Due to a high volume of questions concerning Magical and Mythical Creatures, we will begin a series upon these legendary, but not nearly outdated beautiful beasts. This week, we will start with three creatures that hold a very significant place in different cultures around the globe – spanning from the northernmost point in Europe to the vast Desert in Africa to the most Sacred Temples in India. We will begin our Journey with the Norns, with its origins in only miles away from the Arctic Circle in Norway, then continue to the Sphinx, and end with the Nagas.


Much like the Three Fates of Greek Mythology, the Norse Norns are the female beings who hold the destiny of each inpidual in their hands. There are three Norns total, each of whom occupies a specific role in their existential occupations. Named Urd, Verdandi, and Skuld, these three female creatures represent the Past, Present, and Future, respectively. They live under the great world tree, Yggdrasil, which is said to be surrounding by nine worlds. While legends differ as to whether these Norns are of pine heritage, or come from a line of Elves, they are said to be faceless, and those who attempt to see their face will confront their fate at that very moment.

If you would like to know more about Norns, feel free to ask us any questions, or consult the 13th century literature of Snorri Sturluson; namely the Prose Edda.


If you have heard of the Great Sphinx before, you might hold an image of the great construction of a winged-lioness with a human female's head in Giza, Egypt, near the pyramid of Cheops. This is the most widespread representation of this mystical creature, though the word 'Sphinx' does not actually stem from Egyptian origins, but rather from the Greek language, signifying a 'living statue' combining elements of Egyptian or Greek royalty with their animal counterparts. A Sphinx does not have to be part lion and part human as is the Great Sphinx, but instead be any animal fused with a King (Pharaoh), another member of his family, or Deity. There is variation in the role of the Sphinx between Egyptian and Greek Culture. The Egyptian Sphinx, generally a male with the exception of the Great Sphinx, is said to represent power through a benign rule over the constituents within his or her domain. This contrasts with the Greek Sphinx, who is usually female, and is antagonistic in nature. In Legend, this Sphinx will not let anyone pass her without answering her riddle correctly.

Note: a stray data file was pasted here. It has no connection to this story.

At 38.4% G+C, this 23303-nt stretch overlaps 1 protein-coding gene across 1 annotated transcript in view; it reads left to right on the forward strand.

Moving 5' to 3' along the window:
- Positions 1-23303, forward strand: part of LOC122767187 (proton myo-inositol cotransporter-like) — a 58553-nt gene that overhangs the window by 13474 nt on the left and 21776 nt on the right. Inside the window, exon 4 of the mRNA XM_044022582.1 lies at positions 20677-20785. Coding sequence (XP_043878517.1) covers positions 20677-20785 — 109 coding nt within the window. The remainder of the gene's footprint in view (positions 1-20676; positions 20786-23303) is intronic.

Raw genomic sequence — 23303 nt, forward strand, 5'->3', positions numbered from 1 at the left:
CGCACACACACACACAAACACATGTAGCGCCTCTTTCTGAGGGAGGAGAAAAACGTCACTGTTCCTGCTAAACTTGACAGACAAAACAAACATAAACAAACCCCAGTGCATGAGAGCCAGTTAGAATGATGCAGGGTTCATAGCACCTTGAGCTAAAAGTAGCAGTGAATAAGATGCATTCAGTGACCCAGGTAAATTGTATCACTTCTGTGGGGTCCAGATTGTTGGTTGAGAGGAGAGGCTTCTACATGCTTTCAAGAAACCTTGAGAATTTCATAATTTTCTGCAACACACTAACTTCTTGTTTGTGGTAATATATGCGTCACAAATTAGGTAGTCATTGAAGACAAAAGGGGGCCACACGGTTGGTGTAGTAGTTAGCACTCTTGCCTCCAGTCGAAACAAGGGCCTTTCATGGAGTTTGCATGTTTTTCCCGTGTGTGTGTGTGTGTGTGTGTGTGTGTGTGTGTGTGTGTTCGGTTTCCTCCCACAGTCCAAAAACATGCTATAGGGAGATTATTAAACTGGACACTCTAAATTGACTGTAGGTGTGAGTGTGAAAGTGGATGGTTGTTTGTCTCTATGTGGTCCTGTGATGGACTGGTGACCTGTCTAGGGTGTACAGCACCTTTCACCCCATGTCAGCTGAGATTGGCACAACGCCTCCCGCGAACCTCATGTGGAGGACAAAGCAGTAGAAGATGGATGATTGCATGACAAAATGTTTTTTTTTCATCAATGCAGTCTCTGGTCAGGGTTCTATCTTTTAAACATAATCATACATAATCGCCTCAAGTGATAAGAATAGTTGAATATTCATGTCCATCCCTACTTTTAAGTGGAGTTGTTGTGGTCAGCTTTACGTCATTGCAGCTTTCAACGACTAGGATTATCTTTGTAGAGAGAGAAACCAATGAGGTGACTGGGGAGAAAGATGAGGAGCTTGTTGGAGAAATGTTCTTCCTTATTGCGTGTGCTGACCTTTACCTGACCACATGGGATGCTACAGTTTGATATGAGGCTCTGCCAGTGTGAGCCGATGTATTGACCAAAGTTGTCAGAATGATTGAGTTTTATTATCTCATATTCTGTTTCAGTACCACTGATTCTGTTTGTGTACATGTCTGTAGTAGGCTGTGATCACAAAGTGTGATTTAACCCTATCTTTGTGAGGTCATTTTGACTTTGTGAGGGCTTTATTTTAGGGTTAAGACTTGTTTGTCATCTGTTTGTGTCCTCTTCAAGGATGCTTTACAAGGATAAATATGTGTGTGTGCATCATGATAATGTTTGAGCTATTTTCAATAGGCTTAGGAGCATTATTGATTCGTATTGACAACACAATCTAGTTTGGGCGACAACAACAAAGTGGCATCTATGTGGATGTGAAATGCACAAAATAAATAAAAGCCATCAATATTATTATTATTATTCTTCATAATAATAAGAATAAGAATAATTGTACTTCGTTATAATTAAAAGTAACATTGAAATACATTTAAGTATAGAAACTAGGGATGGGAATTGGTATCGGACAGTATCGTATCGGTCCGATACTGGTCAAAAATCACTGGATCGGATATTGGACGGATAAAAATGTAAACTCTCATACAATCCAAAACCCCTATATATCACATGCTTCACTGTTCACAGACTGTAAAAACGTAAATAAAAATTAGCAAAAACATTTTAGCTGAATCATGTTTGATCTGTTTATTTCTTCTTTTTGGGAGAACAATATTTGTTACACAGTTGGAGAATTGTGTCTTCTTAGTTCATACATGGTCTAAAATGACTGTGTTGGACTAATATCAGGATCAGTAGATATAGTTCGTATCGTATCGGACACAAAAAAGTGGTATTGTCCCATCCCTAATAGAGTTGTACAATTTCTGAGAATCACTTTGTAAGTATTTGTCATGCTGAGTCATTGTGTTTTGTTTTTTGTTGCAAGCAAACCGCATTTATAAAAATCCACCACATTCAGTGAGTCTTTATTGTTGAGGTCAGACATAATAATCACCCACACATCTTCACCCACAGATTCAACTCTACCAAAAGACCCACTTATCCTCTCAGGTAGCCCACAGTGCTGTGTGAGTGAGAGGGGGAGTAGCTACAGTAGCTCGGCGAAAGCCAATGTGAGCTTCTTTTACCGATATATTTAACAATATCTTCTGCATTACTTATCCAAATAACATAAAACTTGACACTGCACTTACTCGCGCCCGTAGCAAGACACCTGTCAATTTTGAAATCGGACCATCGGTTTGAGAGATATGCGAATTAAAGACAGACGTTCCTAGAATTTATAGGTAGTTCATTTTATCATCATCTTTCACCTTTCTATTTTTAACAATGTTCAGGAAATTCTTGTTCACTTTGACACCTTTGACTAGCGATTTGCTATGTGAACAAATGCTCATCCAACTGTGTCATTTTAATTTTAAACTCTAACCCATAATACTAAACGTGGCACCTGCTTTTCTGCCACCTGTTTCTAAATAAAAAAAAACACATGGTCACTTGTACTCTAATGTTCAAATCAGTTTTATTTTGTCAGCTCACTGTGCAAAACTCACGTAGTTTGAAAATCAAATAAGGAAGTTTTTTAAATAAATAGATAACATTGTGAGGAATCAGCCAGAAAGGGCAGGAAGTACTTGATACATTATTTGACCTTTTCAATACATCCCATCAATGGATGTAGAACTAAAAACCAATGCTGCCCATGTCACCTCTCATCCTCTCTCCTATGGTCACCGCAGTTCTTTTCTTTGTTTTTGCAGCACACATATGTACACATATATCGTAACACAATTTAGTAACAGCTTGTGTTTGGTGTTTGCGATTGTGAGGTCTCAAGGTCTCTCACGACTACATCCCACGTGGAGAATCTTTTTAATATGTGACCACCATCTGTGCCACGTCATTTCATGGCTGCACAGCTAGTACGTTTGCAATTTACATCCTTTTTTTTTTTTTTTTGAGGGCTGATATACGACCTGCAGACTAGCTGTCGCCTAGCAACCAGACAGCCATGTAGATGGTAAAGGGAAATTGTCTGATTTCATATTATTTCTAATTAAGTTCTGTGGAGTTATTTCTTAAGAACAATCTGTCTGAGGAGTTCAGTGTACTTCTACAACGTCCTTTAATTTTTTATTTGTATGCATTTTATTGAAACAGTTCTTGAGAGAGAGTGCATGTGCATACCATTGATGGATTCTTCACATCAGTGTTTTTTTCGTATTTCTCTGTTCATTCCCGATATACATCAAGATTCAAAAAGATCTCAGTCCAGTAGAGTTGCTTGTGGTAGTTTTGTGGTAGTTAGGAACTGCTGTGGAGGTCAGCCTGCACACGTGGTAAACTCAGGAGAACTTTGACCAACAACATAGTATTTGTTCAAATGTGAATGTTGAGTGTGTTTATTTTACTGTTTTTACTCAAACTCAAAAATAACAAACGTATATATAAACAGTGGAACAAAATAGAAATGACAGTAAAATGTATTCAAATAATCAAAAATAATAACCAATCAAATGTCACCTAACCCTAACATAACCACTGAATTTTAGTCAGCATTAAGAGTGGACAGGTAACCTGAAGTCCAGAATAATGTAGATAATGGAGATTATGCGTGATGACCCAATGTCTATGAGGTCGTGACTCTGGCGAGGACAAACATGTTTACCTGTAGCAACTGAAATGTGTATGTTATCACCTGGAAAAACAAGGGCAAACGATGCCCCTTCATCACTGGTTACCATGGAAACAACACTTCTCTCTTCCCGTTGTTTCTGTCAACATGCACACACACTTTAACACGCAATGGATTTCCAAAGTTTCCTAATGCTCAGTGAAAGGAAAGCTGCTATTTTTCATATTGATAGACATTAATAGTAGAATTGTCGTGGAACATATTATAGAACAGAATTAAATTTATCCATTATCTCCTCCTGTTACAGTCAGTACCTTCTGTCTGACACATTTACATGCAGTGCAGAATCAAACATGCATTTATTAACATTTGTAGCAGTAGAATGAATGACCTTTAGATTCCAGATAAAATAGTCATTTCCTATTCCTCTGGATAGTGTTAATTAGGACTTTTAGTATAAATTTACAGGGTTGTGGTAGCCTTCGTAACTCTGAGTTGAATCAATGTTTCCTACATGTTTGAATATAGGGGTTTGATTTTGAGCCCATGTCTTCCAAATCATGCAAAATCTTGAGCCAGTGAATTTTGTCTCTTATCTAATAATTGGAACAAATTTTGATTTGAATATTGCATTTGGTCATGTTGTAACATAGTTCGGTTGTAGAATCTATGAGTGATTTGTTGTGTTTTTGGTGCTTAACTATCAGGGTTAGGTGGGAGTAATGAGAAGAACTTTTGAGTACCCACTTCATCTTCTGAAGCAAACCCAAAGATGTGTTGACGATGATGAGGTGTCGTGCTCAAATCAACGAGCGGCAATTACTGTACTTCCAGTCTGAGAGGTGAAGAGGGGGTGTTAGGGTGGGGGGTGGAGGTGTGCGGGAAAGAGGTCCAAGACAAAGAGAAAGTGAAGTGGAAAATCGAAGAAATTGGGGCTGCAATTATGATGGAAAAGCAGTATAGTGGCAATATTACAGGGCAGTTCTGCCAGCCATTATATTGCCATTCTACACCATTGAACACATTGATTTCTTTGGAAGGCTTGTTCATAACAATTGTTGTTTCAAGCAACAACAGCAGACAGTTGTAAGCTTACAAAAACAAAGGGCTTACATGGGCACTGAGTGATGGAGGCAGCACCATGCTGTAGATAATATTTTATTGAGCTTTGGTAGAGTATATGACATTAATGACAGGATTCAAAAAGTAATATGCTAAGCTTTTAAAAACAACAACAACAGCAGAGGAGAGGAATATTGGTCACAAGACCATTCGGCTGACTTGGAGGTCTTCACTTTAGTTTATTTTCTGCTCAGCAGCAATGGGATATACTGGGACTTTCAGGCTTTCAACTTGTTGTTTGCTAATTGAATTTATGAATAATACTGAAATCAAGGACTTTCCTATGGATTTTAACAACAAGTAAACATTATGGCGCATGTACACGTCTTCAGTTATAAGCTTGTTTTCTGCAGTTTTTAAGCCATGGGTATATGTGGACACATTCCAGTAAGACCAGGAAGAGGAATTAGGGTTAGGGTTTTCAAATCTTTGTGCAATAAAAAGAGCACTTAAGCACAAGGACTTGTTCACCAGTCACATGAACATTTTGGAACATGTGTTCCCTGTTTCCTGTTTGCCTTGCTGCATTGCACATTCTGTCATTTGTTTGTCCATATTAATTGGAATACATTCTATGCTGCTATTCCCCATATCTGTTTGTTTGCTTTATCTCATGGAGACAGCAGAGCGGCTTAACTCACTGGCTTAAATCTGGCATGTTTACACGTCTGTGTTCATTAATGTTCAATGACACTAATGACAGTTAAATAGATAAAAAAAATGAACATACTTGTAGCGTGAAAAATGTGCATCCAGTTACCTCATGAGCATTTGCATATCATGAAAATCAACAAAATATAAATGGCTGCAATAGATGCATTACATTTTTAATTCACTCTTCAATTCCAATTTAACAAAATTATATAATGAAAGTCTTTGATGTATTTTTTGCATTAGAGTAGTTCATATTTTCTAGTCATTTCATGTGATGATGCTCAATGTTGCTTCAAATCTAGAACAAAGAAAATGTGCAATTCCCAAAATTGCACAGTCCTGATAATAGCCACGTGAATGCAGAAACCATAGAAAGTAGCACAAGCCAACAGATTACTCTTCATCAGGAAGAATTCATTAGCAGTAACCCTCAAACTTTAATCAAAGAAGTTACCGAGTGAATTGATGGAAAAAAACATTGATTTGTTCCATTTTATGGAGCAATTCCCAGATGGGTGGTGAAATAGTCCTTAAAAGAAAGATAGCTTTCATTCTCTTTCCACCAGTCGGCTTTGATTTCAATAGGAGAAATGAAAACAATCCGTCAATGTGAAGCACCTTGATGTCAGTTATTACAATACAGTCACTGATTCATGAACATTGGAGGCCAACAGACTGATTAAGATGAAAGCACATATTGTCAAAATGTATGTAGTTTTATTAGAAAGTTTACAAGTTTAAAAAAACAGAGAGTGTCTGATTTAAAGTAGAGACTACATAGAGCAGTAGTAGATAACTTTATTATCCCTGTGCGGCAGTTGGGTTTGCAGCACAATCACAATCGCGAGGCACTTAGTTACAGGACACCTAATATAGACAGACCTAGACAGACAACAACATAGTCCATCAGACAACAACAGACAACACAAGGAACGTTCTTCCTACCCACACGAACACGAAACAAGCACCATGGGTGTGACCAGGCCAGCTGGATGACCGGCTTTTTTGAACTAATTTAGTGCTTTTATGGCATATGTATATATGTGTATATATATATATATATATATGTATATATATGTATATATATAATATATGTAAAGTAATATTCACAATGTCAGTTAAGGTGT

Here is a riddle in Greek Mythology that only that the travelling King Oedipus was able to answer to move past and ruin the Grecian Sphinx. Let's see if you can figure it out:

What goes on four legs, on two, and then three, but the more legs it goes on, the weaker it be?


We conclude our journey in India, with the great snakes known as Nagas. These creatures possess a snake-like form, though they are regarded as giant serpents that swam in the Primordial Ocean, and have survived through the ages in underground waterways. Said to have been created by the great Sage Kasyapa and his twelve wives at the dawn of time, the Nagas possess a good side, but also one of evil. They are holders of great treasure, with the greatest of them being the Nagamani - a jewel that transmits fortune and prosperity to any individual who views it. On the other hand, the Nagas are not very tolerant of human interference with their relatively dormant lifestyle. Their vengeance may strike when humans pollute the environment, or simply ignore it. Let this be a lesson to you!

Folklore concerning the Nagas differs in Hindu and Buddhist belief, though a common ground between these Faiths is that these Nagas were able to taste the elixir of immortality, or the Amrita. While these giant snakes may shed their skin often, they will never die!

Cormac O’Dwyer
Librarian and Senior Witch


More on Magical Creatures
Magical Creatures, Part 2
Magical Creatures, Part 3